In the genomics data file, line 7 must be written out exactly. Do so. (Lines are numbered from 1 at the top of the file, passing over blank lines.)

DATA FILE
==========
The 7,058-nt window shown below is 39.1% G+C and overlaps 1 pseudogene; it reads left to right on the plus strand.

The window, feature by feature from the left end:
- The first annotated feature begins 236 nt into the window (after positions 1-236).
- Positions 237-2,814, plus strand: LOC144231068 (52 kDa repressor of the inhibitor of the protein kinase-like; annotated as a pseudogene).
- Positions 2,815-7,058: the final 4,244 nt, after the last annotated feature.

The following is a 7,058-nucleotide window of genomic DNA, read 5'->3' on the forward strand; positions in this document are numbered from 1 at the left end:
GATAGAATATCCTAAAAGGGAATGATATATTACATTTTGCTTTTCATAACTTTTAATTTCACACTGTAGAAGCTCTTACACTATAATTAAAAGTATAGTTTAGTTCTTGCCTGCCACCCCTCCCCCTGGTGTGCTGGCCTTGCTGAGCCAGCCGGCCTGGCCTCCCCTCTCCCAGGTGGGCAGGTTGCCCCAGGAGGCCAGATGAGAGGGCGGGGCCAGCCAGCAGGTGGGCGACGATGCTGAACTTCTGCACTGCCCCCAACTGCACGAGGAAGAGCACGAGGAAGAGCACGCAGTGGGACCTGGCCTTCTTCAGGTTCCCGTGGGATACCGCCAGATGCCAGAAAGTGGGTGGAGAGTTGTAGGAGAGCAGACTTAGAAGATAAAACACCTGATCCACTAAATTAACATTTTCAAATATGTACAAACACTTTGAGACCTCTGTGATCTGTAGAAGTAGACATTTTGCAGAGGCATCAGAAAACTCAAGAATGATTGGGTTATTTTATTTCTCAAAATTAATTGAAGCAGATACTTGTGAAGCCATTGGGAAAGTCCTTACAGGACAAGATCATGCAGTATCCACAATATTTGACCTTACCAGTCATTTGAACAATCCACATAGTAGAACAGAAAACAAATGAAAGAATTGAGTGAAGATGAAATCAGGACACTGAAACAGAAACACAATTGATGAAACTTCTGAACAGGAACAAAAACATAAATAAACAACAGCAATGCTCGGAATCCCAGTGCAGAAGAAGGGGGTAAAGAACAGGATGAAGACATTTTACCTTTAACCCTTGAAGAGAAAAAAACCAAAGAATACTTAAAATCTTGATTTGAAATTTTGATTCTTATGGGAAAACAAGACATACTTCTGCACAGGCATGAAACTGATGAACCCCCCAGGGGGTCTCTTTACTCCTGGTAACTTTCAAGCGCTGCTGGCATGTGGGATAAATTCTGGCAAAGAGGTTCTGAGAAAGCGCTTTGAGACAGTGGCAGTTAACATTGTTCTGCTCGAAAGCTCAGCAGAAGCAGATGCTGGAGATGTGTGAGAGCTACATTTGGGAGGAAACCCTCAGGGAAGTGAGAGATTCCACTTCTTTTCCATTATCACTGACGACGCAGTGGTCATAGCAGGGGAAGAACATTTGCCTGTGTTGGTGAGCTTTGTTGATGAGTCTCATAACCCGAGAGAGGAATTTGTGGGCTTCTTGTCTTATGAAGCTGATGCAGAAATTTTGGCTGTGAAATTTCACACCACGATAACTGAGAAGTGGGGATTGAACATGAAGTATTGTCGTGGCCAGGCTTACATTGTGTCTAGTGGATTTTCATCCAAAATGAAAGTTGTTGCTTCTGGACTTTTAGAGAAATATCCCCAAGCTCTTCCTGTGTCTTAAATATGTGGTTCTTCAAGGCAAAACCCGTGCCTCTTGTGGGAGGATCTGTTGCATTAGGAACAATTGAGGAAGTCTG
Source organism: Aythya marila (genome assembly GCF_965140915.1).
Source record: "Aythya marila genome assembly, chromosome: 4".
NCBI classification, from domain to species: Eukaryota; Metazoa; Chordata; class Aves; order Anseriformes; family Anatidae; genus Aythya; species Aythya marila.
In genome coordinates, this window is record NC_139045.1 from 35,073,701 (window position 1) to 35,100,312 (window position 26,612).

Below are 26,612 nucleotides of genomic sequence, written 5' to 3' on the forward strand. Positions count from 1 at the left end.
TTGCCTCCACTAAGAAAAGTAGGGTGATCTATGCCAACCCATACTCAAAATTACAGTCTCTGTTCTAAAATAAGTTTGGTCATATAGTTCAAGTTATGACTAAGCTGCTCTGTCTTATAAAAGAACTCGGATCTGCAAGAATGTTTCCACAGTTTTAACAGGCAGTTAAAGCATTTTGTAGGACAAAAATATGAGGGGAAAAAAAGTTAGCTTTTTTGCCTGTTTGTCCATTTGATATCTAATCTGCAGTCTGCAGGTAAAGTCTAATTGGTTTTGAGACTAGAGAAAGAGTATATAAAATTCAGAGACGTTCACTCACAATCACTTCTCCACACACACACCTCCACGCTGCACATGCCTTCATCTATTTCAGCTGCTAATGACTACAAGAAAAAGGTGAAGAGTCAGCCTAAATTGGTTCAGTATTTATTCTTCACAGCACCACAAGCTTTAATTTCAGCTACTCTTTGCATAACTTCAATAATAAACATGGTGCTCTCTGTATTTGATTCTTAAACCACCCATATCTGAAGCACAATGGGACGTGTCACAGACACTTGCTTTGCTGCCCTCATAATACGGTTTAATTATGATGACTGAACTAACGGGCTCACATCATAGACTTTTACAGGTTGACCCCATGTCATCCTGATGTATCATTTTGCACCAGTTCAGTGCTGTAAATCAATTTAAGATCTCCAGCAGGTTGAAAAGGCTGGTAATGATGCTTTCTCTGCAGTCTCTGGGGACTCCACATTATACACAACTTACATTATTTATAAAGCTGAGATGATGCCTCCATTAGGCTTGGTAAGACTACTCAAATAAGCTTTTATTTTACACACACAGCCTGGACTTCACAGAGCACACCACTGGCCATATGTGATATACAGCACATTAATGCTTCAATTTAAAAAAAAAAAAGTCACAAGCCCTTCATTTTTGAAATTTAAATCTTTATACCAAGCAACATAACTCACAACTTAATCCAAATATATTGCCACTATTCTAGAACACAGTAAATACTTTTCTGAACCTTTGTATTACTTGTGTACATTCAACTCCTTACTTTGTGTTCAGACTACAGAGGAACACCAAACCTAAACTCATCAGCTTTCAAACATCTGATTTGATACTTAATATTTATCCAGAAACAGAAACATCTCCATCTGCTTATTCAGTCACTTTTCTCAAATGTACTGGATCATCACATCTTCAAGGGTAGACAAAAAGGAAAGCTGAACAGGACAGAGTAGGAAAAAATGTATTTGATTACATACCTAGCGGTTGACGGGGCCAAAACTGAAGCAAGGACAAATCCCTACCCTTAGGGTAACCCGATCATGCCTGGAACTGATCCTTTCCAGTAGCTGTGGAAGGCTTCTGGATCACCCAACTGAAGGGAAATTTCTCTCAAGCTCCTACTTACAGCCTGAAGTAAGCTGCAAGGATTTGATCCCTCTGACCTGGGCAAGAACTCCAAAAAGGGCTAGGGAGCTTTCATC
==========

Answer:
GATAGAATATCCTAAAAGGGAATGATATATTACATTTTGCTTTTCATAACTTTTAATTTCACACTGTAGAAGCTCTTACACTATAATTAAAAGTATAGTTTAGTTCTTGCCTGCCACCCCTCCCCCTGGTGTGCTGGCCTTGCTGAGCCAGCCGGCCTGGCCTCCCCTCTCCCAGGTGGGCAGGTTGCCCCAGGAGGCCAGATGAGAGGGCGGGGCCAGCCAGCAGGTGGGCGACGATGCTGAACTTCTGCACTGCCCCCAACTGCACGAGGAAGAGCACGAGGAAGAGCACGCAGTGGGACCTGGCCTTCTTCAGGTTCCCGTGGGATACCGCCAGATGCCAGAAAGTGGGTGGAGAGTTGTAGGAGAGCAGACTTAGAAGATAAAACACCTGATCCACTAAATTAACATTTTCAAATATGTACAAACACTTTGAGACCTCTGTGATCTGTAGAAGTAGACATTTTGCAGAGGCATCAGAAAACTCAAGAATGATTGGGTTATTTTATTTCTCAAAATTAATTGAAGCAGATACTTGTGAAGCCATTGGGAAAGTCCTTACAGGACAAGATCATGCAGTATCCACAATATTTGACCTTACCAGTCATTTGAACAATCCACATAGTAGAACAGAAAACAAATGAAAGAATTGAGTGAAGATGAAATCAGGACACTGAAACAGAAACACAATTGATGAAACTTCTGAACAGGAACAAAAACATAAATAAACAACAGCAATGCTCGGAATCCCAGTGCAGAAGAAGGGGGTAAAGAACAGGATGAAGACATTTTACCTTTAACCCTTGAAGAGAAAAAAACCAAAGAATACTTAAAATCTTGATTTGAAATTTTGATTCTTATGGGAAAACAAGACATACTTCTGCACAGGCATGAAACTGATGAACCCCCCAGGGGGTCTCTTTACTCCTGGTAACTTTCAAGCGCTGCTGGCATGTGGGATAAATTCTGGCAAAGAGGTTCTGAGAAAGCGCTTTGAGACAGTGGCAGTTAACATTGTTCTGCTCGAAAGCTCAGCAGAAGCAGATGCTGGAGATGTGTGAGAGCTACATTTGGGAGGAAACCCTCAGGGAAGTGAGAGATTCCACTTCTTTTCCATTATCACTGACGACGCAGTGGTCATAGCAGGGGAAGAACATTTGCCTGTGTTGGTGAGCTTTGTTGATGAGTCTCATAACCCGAGAGAGGAATTTGTGGGCTTCTTGTCTTATGAAGCTGATGCAGAAATTTTGGCTGTGAAATTTCACACCACGATAACTGAGAAGTGGGGATTGAACATGAAGTATTGTCGTGGCCAGGCTTACATTGTGTCTAGTGGATTTTCATCCAAAATGAAAGTTGTTGCTTCTGGACTTTTAGAGAAATATCCCCAAGCTCTTCCTGTGTCTTAAATATGTGGTTCTTCAAGGCAAAACCCGTGCCTCTTGTGGGAGGATCTGTTGCATTAGGAACAATTGAGGAAGTCTG